Sunday, April 17, 2011

Margins of Error

Margins of error are additive.

If you were going on a trip, and were asked to measure the length, width and height of your bag to determine its length + width + height to ensure its appropriately sized. If you planned ahead you might have a tape measure with you, if not you can borrow one from someone else. Suppose your measurements are:

Length (L) = 65cm
Width (W) = 30cm
Height (H) = 120cm

To determine L+W+H you would just add the three together and say that the total L+W+H is 215cm. If one was to ask you then how accurate your measurement was, you might naively look at the smallest increment on your tape measure (for the sake of argument suppose it only measures cm), take half the smallest increment and declare that as your error. So you would report the bag as having a L+W+H as 215cm (+- 0.5cm).

Except that you would be wrong.

Each measurement you take carries with it an error of 0.5 cm because your ruler is incapable of telling you to a higher degree of accuracy than that what the that error could be compounded each time you take a measurement. If the bag was actually 120.3cm tall, you would still report it as 120cm. Likewise, if your width was actually 29.6cm, you'd only be able to see it as 30cm. So really what your measurements are is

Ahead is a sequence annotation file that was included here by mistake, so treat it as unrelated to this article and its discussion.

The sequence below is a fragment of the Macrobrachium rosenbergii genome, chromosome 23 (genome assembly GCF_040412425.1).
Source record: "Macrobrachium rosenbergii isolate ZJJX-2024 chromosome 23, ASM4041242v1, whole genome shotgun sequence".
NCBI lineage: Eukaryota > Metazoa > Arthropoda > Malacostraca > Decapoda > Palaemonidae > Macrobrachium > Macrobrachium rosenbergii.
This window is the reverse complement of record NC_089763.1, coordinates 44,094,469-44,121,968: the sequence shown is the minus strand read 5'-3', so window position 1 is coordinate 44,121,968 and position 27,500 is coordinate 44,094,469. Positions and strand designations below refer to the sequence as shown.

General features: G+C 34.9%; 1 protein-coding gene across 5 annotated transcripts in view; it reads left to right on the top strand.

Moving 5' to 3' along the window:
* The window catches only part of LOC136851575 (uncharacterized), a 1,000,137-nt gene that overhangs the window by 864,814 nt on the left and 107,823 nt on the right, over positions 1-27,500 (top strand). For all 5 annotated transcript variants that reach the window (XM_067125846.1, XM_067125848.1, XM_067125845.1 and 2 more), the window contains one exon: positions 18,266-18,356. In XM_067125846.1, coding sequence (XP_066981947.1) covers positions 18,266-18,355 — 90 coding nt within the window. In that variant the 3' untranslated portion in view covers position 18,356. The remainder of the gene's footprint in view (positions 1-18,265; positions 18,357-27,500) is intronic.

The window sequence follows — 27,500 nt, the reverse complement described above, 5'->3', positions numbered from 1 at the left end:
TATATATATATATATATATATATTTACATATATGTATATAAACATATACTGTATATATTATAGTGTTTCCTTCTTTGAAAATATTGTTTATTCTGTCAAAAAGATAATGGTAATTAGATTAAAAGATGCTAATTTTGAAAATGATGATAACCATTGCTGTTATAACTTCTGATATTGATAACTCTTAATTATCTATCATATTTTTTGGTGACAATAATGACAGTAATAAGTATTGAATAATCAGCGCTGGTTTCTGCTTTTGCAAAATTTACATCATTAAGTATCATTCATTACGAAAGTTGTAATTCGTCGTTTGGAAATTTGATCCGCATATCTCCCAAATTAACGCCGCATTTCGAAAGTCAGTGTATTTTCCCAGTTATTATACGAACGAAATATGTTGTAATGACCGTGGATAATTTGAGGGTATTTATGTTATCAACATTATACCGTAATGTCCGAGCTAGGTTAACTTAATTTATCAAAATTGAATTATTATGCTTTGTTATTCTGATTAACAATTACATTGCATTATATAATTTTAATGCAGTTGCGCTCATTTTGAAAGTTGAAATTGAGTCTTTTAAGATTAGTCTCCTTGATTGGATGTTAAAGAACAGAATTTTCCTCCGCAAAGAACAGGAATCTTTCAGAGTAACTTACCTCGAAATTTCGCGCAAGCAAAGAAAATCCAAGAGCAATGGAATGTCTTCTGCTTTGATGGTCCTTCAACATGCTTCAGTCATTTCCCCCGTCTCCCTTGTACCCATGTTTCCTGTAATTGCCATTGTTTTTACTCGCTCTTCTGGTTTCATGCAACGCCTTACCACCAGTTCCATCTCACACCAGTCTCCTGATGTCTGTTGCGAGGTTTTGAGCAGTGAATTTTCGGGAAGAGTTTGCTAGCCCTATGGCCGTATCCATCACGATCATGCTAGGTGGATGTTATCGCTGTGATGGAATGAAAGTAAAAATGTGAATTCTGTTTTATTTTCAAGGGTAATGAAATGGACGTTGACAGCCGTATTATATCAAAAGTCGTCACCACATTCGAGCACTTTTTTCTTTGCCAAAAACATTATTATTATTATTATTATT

L = 65 (+-0.5) cm
W = 30 (+- 0.5) cm
H = 120 (+- 0.5) cm

And since errors are additive you would have to say that your bag has a L+W+H of 215 (+-1.5) cm.

Great you say, but I'm never going to report the measurement error on my luggage at an airport. True, but if you were say, analyzing some polling results, this knowledge might come in handy. Because the "Leadership Index" is calculated by adding three separate values determined through asking the same people three separate questions. Ignoring the obvious problem of dependency (a voter who doesn't trust Harper is more likely to also say he's not competent and that he lacks a vision for Canada), there's also the additive error problem.

The result for each question carries with it an error of +- 5%, so if you add "Trust" + "Competency" + "Vision" together then the final result would have an error of a whopping +-15%. So if Harper was to drop say 13% that would still be within the margin of error. Any analysis of the results should therefore be extremely cautious, especially when Layton dropped 10% over the same period for no obvious reason.

In the fast-paced media world today I can understand that some journalists might jump to conclusions so that they can make a nice headline. But lets not pretend that this is factual. Or good journalism.

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